Tomorrow I head off for Paris and Italy, but before I go I want to leave you with some thoughts I’ve been pondering as I read Cutting for Stone by Abraham Verghese. (Side note: this is a fabulous book!) The book is also very long, around page 180 (only about 1/5 of the way through) the matron of the hospital says,
We have more English bibles than we do English-speaking people in the entire country. Polish Bibles, Czech Bibles…We need medicine and food. But we get Bibles. I always wondered if the good people who send us Bibles really think that hookworm and hunger are healed by scripture? Our patients are illiterate (188).
I found this interesting because so often when we try to make a difference in the world we don’t really pinpoint the needs, but rather give what we think will help. This doesn’t pertain only to religious things like Bibles but could also include the wrong medicines, buildings when really supplies are needed and so much more.
This is part of why I try to focus my fundraising on education because I think that is something that is always useful. Its something that provides skills rather than just a “quick fix” solution or something that is absolutely useless. I think education gives the foundation for these kids to make a future for themselves and their country, which helps lead them to a place where foreign aid isn’t needed. In the meantime how do you decide what is really useful? Well, I think the most important part is having a stream of communication with those you are trying to help so they can tell you what they need. But the important thing here is actually listening. They can tell you all day long, but if you don’t listen and believe that their input is worth something nothing will change. The communication needs to be a two way street and we, as donors, need to understand that what we want to provide might not be what is most desperately needed.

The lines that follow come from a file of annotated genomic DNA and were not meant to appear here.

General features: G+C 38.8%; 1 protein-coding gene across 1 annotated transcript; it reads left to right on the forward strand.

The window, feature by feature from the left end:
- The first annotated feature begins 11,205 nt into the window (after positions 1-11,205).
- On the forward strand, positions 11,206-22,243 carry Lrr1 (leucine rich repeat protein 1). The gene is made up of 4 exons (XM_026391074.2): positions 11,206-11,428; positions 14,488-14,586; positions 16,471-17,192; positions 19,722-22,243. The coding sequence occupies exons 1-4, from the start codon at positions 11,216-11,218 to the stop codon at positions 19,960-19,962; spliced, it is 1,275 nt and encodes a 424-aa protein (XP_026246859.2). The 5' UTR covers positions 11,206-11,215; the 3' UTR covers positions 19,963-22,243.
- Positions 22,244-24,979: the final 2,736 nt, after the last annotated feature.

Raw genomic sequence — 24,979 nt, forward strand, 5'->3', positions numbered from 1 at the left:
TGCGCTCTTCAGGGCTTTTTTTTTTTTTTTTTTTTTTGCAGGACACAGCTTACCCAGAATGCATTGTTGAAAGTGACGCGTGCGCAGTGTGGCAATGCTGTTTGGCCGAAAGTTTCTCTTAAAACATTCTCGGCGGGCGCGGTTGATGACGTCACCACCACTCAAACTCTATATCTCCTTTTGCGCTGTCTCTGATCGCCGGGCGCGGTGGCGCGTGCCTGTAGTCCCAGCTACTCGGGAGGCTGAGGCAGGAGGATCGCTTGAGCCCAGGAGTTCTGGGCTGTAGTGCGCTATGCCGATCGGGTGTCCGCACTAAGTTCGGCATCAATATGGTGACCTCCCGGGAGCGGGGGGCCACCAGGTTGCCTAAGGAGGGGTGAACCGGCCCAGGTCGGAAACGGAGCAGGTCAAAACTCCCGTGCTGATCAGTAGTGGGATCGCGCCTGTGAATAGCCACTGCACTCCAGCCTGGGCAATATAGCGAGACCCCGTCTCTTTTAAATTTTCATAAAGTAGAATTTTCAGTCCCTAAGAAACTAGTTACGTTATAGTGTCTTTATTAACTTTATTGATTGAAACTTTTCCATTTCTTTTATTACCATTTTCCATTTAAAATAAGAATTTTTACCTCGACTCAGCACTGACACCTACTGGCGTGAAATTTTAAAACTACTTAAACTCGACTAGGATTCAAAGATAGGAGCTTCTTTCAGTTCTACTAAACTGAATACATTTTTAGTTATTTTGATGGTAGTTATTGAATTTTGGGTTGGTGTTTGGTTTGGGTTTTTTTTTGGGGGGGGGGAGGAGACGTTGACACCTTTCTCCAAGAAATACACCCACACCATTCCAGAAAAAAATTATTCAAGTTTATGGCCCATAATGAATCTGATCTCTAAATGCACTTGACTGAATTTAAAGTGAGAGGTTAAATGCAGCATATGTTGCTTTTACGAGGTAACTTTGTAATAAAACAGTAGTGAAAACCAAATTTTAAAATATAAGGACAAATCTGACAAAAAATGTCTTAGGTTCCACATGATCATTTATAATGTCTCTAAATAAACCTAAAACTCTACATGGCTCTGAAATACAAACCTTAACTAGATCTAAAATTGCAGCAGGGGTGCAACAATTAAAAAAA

As someone helping to support and sustain a school, I try to be flexible and donations from my campaigns go to supporting orphaned kids education which includes food, housing, teacher salaries, supplies, uniforms, etc. This means that they money I donate is flexible – it is all helping educate a child, but the school can use it in the most needed way to support each particular child. I know its hard to sometimes accept that what you think is most important might not be in another country, but coming to accept differences and allow people on the ground to make decisions about the most important projects than nothing will truly be accomplished because before development can happen basic needs must be met.
So this passage just reminded me of the importance of listening rather than just assuming in the process of international development. Lets be honest, people in Kenya better understand the needs in their community than we do from the United States. As I continue my fundraising efforts I will most definitely keep this in mind and remind those who donate to my cause that we are empowering Kenyans to create change, not dictating how it should be done.